Rescued Puppy Found Unscathed at Site of Tianjin Explosions in China Becomes Symbol of Hope

The puppy was found more than three days after the blasts by Chinese soldiers.

August 19, 2015, 1:15 PM

— -- A puppy recently rescued by soldiers at the site of the Tianjin explosions in China was found unscathed and has become a symbol of hope for the devastated city, according to reports.

The blasts last week at a warehouse for hazardous material claimed the lives of at least 114 people, Tianjin government spokesman Gong Jiansheng said at a news conference Monday, adding that 70 people were still missing. The explosion was so powerful that cars melted and homes crumbled.

Despite all this, a puppy was found unscathed near the site of the explosion over three days later, according to the Chinese newspaper, the People's Daily.

It is unclear whether the dog survived the explosions or wandered into the area after the explosions, but the puppy's photos and story have been a source of rare good news for the devastated city.

Burnt cars are seen in the debris following the explosions of a warehouse in Binhai New Area on Aug. 13, 2015 in Tianjin, China.

The puppy was rescued by soldiers of an anti-chemical warfare regiment of the People's Liberation Army this past Sunday, the paper reported, adding that the puppy "sticks to the soldiers who saved him."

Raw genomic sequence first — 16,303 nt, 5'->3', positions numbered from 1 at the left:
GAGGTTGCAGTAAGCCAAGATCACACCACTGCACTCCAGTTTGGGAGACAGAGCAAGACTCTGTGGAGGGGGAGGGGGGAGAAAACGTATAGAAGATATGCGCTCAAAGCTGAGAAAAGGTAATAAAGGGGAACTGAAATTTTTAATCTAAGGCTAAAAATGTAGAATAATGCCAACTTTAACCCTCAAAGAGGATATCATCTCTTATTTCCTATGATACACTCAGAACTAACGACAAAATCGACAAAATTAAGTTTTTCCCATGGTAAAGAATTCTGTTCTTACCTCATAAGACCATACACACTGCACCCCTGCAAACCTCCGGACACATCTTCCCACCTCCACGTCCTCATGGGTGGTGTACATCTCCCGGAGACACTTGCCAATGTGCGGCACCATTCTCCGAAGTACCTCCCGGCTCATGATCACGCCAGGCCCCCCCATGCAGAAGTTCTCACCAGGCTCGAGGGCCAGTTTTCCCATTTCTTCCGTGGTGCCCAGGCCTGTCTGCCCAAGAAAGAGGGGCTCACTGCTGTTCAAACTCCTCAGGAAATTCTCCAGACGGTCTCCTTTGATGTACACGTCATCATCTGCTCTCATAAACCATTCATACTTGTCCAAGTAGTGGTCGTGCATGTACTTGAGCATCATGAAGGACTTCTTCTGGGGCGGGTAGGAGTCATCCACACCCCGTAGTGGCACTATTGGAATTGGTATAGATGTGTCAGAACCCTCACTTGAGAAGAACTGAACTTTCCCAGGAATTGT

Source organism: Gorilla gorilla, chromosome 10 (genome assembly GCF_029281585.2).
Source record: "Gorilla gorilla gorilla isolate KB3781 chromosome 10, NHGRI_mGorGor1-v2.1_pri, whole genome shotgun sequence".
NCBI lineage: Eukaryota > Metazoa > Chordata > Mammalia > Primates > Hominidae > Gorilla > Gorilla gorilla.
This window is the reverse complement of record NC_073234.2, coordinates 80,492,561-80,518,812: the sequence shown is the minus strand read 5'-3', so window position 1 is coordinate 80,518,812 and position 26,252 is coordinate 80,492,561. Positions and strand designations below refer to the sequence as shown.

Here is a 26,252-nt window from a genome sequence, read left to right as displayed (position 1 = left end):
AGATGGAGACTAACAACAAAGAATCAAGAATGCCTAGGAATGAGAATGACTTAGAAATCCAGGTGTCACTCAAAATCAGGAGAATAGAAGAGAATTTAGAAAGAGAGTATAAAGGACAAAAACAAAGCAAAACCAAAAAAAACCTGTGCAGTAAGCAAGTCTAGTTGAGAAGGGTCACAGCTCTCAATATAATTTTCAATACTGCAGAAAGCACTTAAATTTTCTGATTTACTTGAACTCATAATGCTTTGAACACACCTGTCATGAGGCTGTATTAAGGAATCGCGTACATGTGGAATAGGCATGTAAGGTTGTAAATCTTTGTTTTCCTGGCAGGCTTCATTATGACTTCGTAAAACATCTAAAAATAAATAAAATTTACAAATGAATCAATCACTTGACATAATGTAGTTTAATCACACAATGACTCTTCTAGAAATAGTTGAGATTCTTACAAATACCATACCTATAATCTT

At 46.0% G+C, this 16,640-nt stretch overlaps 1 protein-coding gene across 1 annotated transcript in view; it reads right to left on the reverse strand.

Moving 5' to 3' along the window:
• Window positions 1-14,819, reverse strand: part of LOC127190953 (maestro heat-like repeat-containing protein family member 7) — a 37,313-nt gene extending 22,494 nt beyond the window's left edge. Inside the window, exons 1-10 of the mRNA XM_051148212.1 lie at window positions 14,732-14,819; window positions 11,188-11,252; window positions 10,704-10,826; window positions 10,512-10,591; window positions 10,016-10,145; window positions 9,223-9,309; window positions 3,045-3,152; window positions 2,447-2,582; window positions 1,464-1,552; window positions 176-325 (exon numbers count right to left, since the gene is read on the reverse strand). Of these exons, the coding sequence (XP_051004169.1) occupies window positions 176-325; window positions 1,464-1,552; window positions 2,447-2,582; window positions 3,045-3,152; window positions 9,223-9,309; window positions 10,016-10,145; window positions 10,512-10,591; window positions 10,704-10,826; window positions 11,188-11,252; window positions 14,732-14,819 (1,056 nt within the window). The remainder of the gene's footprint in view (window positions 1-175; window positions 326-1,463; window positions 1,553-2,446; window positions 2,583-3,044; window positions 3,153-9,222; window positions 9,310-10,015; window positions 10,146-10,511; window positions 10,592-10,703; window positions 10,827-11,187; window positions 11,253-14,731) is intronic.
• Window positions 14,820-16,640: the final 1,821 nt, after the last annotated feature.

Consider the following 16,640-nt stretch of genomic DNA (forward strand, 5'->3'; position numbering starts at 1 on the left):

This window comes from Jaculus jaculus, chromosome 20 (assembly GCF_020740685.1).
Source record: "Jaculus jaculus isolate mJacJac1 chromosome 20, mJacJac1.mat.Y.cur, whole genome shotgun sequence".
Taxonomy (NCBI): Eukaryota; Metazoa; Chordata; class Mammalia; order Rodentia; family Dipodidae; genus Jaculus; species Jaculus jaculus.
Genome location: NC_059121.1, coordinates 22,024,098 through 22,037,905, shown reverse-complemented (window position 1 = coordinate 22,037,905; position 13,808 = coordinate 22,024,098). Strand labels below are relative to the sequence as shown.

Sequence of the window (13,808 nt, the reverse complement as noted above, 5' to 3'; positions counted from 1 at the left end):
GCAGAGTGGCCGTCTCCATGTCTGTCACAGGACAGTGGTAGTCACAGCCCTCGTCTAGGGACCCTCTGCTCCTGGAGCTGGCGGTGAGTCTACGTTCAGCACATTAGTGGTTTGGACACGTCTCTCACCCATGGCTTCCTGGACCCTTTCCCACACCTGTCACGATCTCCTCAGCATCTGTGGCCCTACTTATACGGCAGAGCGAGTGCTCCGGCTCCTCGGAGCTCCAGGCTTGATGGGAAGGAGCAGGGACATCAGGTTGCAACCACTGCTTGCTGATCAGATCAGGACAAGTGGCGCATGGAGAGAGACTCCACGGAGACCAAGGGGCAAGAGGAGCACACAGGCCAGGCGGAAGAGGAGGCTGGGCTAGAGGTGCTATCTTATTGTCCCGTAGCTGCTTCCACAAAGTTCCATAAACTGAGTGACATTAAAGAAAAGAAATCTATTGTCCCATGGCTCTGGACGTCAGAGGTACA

The puppy was reportedly named "Shenghua," which translates to "biochemistry" in Chinese.

Thousands of social media users in China have shared photos of the puppy and his miraculous story on Weibo, Facebook and Wechat.

Shattered windows are seen on the facade of a residential building near the site of a series of explosions in Tianjin, China on Aug. 13, 2015.

"We have been reading so many stories of death and loss, especially our young firefighters," Weibo user Yang Yi Chang said. "So I am glad to hear how a tiny puppy has become a story of strength and kindness in China today."

"This is more than just any old animal story," another user said. "Reading it among all the doom and gloom of Tianjin literally lifted my spirits."

It is unclear whether or not Shenghua has an owner and he was last reported with rescue workers at the blast site, according to the BBC.